# Revision history [back]

For the first question, you can see the documentation of the Graph constructor by typing Graph?. You will see that it is possible to define a graph from its vertex set and a property defined by pairs of vertices that defines an edge if True:

  9. "Graph([V, f])" -- return a graph from a vertex set "V" and a *symmetric* function "f".
The graph contains an edge u,v whenever "f(u,v)" is "True"..
Example: "Graph([ [1..10], lambda x,y: abs(x-y).is_square()])"


For your second question, you can use the .norm() method of vectors (since the distance between two vectors is the norm of the difference of the vectors): you can transform a tuple into a vector as follows:

sage: t=(3,4,1)
sage: v = vector(RDF, t)
sage: v.norm()
5.0990195135927845


So, if you can combine everything into a one-liner as follows:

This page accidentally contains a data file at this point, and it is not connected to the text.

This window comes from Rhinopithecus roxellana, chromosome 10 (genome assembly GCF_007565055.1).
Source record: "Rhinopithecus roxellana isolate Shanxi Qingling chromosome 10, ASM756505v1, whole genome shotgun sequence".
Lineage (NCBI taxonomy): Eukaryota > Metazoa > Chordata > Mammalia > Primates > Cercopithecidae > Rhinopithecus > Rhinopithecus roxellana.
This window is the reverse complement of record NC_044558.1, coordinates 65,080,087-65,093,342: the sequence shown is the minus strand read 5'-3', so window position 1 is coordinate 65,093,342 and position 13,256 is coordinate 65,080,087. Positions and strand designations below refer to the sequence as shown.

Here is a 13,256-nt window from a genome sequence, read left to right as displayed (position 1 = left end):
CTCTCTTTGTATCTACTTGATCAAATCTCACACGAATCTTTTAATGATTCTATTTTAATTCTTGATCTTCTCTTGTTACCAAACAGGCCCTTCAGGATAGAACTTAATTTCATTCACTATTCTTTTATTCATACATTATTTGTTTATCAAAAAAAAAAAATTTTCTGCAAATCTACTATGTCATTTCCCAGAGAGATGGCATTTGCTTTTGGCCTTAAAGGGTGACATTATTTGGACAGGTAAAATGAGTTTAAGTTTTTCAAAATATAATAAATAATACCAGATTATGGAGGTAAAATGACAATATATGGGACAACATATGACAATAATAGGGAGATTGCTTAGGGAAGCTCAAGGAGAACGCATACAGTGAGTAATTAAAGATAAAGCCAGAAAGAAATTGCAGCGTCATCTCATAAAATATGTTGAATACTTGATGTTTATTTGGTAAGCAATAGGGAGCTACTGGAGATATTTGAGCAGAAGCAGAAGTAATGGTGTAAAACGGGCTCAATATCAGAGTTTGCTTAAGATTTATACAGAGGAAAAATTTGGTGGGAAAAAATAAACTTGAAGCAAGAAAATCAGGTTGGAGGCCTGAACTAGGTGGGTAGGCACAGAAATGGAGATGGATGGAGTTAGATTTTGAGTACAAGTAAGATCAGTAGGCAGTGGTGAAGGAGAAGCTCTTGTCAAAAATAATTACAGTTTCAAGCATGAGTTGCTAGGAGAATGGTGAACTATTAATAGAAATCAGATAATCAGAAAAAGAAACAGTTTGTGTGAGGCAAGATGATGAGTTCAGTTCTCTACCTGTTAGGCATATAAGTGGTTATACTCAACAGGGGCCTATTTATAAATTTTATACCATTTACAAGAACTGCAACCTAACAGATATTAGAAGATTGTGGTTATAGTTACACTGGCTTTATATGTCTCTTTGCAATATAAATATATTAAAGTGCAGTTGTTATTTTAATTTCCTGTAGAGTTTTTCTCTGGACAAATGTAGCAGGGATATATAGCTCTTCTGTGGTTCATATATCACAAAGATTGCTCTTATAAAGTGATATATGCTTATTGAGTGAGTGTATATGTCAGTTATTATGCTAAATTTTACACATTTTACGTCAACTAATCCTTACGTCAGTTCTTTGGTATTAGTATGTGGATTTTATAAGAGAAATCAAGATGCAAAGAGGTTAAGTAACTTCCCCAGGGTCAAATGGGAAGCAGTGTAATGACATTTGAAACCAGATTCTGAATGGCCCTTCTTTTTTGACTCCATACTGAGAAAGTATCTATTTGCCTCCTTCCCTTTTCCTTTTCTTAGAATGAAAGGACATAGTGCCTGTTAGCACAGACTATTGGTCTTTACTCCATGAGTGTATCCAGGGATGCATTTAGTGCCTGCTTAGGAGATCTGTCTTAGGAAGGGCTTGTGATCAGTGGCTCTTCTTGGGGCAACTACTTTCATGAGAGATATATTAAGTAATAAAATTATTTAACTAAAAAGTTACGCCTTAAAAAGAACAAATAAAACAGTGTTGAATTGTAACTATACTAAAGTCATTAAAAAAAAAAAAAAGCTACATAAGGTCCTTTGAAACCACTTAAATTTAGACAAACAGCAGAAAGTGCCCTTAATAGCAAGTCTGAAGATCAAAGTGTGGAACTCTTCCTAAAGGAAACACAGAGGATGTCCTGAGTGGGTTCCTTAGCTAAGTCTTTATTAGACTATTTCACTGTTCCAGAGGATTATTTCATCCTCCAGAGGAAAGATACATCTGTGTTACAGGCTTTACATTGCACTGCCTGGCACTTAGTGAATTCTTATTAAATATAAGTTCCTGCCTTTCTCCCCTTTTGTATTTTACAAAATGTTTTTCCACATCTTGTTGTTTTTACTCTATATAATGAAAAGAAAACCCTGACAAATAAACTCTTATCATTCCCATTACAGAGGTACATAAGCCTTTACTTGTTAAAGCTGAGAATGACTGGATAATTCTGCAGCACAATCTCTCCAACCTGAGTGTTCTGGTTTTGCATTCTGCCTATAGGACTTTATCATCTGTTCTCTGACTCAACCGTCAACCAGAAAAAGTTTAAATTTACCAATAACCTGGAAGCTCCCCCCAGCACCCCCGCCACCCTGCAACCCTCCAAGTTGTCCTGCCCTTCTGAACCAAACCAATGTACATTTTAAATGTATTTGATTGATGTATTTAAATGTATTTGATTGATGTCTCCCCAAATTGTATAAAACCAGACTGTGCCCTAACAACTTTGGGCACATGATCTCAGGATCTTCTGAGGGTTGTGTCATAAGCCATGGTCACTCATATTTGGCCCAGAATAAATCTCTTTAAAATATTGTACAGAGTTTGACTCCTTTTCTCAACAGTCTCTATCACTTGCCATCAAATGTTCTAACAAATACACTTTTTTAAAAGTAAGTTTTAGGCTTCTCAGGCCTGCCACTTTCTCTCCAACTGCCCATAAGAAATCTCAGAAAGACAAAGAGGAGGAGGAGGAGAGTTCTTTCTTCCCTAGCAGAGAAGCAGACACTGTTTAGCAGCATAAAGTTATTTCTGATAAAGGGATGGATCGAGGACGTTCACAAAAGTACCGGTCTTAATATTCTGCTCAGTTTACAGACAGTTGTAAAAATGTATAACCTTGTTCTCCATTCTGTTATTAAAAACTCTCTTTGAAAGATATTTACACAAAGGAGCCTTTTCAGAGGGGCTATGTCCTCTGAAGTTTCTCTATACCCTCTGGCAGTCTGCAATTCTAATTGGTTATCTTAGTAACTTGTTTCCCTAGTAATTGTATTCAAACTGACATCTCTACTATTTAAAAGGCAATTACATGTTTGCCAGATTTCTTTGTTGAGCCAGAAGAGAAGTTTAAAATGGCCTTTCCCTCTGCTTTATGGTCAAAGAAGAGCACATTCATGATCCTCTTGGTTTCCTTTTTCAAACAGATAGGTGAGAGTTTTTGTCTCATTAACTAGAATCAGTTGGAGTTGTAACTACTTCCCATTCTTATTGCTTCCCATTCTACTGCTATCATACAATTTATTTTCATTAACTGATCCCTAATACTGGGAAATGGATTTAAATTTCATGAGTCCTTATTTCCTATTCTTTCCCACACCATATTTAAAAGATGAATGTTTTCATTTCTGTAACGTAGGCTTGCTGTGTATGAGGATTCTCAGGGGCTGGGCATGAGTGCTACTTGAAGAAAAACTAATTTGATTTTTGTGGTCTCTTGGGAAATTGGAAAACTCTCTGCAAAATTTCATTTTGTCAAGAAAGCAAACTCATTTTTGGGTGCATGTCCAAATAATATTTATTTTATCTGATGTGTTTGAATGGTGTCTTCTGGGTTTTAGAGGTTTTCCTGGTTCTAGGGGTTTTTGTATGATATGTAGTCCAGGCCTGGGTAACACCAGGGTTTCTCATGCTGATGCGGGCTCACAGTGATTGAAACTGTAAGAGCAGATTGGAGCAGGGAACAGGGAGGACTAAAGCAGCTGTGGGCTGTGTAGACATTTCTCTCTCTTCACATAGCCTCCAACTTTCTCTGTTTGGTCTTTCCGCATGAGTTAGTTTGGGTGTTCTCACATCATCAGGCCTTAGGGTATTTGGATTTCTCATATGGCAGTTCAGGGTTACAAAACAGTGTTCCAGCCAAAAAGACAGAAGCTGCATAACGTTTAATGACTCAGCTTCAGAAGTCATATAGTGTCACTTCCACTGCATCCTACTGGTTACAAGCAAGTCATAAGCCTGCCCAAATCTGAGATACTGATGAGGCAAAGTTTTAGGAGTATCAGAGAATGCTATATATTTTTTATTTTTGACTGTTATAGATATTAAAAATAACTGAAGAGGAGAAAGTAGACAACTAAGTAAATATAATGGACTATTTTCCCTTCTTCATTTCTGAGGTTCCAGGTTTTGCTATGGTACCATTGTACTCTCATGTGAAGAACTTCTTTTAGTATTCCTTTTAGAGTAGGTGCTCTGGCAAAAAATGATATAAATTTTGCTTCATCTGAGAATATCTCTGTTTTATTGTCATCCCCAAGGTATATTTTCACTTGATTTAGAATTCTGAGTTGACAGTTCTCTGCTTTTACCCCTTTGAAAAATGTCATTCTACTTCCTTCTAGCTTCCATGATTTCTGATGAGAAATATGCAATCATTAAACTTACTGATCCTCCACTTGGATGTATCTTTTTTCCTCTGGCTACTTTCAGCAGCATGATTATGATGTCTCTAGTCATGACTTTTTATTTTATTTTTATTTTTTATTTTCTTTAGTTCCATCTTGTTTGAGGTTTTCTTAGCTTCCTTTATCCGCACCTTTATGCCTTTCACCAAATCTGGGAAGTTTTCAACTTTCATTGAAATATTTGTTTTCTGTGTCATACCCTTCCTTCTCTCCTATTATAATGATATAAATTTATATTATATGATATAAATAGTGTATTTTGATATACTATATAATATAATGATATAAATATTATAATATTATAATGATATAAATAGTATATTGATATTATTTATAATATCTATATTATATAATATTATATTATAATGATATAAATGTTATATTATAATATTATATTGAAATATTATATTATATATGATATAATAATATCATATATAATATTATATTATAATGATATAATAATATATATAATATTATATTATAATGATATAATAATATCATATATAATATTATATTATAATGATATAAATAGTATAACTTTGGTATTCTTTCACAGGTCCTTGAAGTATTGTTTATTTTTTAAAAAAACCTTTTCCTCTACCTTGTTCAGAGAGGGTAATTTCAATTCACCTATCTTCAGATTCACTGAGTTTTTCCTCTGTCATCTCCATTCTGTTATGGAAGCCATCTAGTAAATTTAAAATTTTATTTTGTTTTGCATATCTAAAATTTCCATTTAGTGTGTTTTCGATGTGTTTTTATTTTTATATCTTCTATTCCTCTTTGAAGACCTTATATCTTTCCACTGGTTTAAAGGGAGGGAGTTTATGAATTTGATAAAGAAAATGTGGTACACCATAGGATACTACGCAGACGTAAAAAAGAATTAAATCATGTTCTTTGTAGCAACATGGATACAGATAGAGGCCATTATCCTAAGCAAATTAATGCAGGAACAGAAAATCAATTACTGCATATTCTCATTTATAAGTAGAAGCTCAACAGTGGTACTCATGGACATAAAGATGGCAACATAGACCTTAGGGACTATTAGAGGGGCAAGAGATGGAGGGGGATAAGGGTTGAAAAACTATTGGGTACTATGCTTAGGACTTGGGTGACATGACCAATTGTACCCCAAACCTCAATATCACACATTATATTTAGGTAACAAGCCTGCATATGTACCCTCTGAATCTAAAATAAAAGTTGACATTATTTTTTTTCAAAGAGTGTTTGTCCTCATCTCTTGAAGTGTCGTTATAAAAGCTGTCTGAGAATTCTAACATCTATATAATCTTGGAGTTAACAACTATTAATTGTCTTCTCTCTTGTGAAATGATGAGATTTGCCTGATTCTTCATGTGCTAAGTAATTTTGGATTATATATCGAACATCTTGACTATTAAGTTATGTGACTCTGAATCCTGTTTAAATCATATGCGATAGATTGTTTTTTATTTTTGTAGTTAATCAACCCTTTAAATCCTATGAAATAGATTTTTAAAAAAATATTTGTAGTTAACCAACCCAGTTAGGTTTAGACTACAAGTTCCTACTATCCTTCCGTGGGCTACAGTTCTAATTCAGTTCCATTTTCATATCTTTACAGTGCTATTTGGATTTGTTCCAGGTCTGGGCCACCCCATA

sage: d = 3
sage: L = [(0,0,0), (1,2,3), (1,1,1), (1,0,1)]
sage: G = Graph([L, lambda u,v: (vector(RDF, u)-vector(RDF, v)).norm() <= d])
sage: G
Looped graph on 4 vertices
sage: G.plot()


For the first question, you can see the documentation of the Graph constructor by typing Graph?. You will see that it is possible to define a graph from its vertex set and a property defined by pairs of vertices that defines an edge if True:

  9. "Graph([V, f])" -- return a graph from a vertex set "V" and a *symmetric* function "f".
The graph contains an edge u,v whenever "f(u,v)" is "True"..
Example: "Graph([ [1..10], lambda x,y: abs(x-y).is_square()])"


For your second question, you can use the .norm() method of vectors (since the distance between two vectors is the norm of the difference of the vectors): you can transform a tuple into a vector as follows:

sage: t=(3,4,1)
sage: v = vector(RDF, t)
sage: v.norm()
5.0990195135927845


So, if you can combine everything into a one-liner as follows:

sage: d = 3
sage: L = [(0,0,0), (1,2,3), (1,1,1), (1,0,1)]
sage: G = Graph([L, lambda u,v: (vector(RDF, u)-vector(RDF, v)).norm() <= d])
sage: G
Looped graph on 4 vertices
sage: G.plot()